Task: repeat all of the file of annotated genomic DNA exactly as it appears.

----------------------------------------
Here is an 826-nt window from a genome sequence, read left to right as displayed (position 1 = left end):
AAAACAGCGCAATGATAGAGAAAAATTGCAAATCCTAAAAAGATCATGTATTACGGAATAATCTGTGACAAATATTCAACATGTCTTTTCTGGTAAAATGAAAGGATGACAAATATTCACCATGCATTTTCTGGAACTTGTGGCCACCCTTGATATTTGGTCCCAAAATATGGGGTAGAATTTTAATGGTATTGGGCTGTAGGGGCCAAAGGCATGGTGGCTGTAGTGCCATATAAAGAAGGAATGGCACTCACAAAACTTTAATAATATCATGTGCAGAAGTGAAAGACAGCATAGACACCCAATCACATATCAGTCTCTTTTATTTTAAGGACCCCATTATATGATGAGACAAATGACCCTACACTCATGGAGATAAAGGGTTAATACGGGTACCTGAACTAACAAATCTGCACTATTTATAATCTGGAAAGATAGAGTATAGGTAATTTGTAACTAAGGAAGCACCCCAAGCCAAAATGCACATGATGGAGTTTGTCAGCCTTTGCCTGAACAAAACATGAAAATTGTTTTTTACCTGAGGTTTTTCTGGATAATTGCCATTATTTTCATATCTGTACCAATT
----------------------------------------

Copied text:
Here is an 826-nt window from a genome sequence, read left to right as displayed (position 1 = left end):
AAAACAGCGCAATGATAGAGAAAAATTGCAAATCCTAAAAAGATCATGTATTACGGAATAATCTGTGACAAATATTCAACATGTCTTTTCTGGTAAAATGAAAGGATGACAAATATTCACCATGCATTTTCTGGAACTTGTGGCCACCCTTGATATTTGGTCCCAAAATATGGGGTAGAATTTTAATGGTATTGGGCTGTAGGGGCCAAAGGCATGGTGGCTGTAGTGCCATATAAAGAAGGAATGGCACTCACAAAACTTTAATAATATCATGTGCAGAAGTGAAAGACAGCATAGACACCCAATCACATATCAGTCTCTTTTATTTTAAGGACCCCATTATATGATGAGACAAATGACCCTACACTCATGGAGATAAAGGGTTAATACGGGTACCTGAACTAACAAATCTGCACTATTTATAATCTGGAAAGATAGAGTATAGGTAATTTGTAACTAAGGAAGCACCCCAAGCCAAAATGCACATGATGGAGTTTGTCAGCCTTTGCCTGAACAAAACATGAAAATTGTTTTTTACCTGAGGTTTTTCTGGATAATTGCCATTATTTTCATATCTGTACCAATT